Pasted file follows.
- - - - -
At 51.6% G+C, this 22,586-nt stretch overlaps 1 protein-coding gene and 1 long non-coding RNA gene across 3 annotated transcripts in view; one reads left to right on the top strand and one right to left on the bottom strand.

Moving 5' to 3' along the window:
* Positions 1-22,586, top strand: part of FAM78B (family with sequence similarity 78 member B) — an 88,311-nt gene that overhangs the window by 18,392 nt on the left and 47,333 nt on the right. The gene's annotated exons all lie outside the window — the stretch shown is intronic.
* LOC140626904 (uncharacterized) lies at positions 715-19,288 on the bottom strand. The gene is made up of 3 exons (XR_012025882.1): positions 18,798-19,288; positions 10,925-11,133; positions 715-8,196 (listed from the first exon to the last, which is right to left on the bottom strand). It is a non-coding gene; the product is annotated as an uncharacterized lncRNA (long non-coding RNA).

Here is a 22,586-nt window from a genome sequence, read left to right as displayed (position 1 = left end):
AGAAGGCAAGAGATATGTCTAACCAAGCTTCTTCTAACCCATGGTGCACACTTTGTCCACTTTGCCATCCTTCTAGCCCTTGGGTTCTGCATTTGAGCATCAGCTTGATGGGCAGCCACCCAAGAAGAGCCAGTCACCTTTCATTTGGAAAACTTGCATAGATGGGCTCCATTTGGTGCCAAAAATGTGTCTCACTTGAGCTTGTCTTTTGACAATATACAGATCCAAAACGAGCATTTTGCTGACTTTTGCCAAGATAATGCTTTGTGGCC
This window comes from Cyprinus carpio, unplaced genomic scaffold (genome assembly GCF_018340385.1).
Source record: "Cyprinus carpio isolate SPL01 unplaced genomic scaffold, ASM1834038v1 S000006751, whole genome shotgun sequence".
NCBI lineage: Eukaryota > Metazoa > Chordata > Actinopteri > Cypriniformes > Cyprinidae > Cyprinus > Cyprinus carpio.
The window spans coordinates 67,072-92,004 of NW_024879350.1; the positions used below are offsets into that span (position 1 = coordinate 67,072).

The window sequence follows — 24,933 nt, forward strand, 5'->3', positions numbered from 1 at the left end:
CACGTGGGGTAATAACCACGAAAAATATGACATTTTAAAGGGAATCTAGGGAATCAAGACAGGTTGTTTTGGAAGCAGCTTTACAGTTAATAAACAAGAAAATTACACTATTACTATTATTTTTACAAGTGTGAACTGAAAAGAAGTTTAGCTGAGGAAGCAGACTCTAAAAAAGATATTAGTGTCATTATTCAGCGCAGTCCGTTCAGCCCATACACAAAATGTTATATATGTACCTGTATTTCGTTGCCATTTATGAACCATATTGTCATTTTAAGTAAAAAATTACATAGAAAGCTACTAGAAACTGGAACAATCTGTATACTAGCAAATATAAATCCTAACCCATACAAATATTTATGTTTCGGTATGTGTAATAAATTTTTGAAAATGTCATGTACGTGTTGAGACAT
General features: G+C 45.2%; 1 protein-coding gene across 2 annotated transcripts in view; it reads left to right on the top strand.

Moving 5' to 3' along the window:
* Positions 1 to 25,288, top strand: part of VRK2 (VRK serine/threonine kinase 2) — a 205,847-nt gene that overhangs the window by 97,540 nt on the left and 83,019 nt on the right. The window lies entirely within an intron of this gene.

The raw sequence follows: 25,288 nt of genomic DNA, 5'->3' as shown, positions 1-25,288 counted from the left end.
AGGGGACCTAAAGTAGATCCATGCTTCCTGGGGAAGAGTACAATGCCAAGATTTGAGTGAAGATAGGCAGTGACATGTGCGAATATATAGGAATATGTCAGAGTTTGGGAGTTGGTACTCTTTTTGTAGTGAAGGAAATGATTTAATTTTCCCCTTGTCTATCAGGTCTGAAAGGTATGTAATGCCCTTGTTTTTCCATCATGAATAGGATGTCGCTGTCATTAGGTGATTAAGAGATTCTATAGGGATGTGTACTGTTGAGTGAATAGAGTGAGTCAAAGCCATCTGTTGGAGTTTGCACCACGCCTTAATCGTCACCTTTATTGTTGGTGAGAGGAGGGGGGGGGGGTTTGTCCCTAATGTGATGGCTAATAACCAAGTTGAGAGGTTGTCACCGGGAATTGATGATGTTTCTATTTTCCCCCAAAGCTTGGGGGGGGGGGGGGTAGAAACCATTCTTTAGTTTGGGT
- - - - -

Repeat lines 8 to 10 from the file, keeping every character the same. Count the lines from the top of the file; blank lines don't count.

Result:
Source record: "Cyprinus carpio isolate SPL01 unplaced genomic scaffold, ASM1834038v1 S000006751, whole genome shotgun sequence".
NCBI lineage: Eukaryota > Metazoa > Chordata > Actinopteri > Cypriniformes > Cyprinidae > Cyprinus > Cyprinus carpio.
The window spans coordinates 67,072-92,004 of NW_024879350.1; the positions used below are offsets into that span (position 1 = coordinate 67,072).